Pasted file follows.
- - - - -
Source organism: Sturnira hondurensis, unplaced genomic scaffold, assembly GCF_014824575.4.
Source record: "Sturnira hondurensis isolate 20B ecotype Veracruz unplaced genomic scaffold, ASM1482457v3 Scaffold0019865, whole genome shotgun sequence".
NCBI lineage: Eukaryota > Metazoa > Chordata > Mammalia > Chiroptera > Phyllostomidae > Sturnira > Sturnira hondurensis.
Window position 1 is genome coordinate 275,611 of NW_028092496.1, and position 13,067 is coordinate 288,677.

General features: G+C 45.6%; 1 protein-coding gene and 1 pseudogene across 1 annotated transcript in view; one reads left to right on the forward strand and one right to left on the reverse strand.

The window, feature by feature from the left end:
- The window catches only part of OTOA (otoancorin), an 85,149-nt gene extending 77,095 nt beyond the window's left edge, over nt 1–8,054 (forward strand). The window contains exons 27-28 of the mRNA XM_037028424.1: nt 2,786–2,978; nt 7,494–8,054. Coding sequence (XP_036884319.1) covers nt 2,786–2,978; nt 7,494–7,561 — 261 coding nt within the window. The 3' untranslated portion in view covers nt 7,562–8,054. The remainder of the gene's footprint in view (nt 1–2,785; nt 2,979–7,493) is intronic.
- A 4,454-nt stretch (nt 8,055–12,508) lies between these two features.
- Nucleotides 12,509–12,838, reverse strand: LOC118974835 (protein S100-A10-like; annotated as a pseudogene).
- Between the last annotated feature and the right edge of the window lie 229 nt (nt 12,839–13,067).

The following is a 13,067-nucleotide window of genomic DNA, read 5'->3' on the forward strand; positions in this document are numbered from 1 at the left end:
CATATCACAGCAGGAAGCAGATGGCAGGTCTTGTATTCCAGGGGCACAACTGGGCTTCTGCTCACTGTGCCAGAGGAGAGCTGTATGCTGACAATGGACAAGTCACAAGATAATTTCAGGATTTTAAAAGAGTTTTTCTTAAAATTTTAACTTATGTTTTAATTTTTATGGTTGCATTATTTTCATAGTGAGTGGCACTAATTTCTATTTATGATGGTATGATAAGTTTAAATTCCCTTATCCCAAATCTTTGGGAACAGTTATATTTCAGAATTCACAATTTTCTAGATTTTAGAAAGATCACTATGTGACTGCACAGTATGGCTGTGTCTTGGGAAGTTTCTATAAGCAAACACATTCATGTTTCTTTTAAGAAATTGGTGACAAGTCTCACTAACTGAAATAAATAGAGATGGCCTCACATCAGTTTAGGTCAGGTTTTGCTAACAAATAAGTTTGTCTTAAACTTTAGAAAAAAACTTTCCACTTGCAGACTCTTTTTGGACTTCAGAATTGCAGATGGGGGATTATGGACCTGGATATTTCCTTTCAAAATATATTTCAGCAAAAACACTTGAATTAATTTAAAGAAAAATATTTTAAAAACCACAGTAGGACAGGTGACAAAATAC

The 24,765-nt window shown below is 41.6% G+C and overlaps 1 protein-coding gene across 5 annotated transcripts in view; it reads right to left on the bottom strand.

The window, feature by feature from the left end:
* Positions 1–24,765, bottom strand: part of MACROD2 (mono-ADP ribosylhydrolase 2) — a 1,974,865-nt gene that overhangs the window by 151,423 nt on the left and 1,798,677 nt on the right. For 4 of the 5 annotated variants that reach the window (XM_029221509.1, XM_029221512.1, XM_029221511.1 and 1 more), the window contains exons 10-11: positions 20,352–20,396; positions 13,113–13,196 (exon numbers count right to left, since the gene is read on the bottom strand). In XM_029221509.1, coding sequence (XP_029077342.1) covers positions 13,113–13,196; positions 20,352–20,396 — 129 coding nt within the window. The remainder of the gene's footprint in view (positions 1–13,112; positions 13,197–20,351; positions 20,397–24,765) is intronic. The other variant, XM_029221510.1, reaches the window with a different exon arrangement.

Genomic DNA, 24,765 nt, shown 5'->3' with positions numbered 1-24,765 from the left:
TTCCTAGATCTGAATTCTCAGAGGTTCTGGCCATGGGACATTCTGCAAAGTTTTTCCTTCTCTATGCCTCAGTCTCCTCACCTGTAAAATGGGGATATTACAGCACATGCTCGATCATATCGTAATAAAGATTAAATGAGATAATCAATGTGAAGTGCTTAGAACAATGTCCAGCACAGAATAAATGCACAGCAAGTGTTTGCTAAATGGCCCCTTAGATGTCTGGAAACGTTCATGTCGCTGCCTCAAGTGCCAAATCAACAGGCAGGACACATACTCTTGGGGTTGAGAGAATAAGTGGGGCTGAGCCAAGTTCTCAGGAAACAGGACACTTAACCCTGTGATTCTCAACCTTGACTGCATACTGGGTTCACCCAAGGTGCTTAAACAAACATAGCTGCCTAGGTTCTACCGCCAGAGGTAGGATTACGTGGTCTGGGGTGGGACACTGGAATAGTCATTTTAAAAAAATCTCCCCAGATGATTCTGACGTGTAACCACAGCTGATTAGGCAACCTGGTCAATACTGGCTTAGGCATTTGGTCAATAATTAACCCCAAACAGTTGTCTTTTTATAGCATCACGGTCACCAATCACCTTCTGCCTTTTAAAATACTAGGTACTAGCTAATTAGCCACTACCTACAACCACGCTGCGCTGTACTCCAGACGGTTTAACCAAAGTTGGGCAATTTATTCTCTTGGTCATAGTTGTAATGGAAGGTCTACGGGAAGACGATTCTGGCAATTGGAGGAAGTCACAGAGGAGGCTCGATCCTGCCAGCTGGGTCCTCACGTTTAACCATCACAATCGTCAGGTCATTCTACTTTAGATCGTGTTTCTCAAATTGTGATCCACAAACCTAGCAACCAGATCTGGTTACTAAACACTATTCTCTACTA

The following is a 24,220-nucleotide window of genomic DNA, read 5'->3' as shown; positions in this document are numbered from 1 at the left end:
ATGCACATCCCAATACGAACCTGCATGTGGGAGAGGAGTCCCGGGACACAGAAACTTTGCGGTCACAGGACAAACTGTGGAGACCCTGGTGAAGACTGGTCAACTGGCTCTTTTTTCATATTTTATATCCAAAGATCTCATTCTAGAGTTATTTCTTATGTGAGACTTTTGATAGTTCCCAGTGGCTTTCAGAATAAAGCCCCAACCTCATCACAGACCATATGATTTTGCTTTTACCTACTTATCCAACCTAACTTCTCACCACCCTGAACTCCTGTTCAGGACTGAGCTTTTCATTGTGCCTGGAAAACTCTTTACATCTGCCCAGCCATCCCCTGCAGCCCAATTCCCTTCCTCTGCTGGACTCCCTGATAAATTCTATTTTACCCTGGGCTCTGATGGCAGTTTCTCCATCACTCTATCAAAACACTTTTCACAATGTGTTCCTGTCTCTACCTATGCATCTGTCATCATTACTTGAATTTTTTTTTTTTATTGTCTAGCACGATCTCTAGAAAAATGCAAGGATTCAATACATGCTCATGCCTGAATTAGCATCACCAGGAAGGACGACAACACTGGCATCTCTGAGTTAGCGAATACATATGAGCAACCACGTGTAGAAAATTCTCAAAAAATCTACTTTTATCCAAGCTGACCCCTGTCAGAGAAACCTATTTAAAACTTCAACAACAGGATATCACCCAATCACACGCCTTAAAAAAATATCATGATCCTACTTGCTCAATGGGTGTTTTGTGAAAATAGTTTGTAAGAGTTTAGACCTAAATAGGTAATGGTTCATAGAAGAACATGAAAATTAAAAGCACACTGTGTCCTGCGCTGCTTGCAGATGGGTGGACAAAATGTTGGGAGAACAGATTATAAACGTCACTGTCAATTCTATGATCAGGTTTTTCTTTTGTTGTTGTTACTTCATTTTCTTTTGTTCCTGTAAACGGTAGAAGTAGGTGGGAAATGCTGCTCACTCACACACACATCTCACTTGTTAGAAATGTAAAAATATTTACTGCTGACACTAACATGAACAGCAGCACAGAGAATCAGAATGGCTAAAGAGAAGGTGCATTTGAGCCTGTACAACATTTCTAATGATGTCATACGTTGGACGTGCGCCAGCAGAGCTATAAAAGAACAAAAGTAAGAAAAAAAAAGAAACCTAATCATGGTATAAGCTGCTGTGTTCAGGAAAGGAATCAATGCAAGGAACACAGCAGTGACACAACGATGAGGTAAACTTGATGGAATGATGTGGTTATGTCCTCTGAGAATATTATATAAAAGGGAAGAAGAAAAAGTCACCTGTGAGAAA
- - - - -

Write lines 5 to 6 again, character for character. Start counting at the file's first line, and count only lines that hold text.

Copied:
General features: G+C 45.6%; 1 protein-coding gene and 1 pseudogene across 1 annotated transcript in view; one reads left to right on the forward strand and one right to left on the reverse strand.

The window, feature by feature from the left end: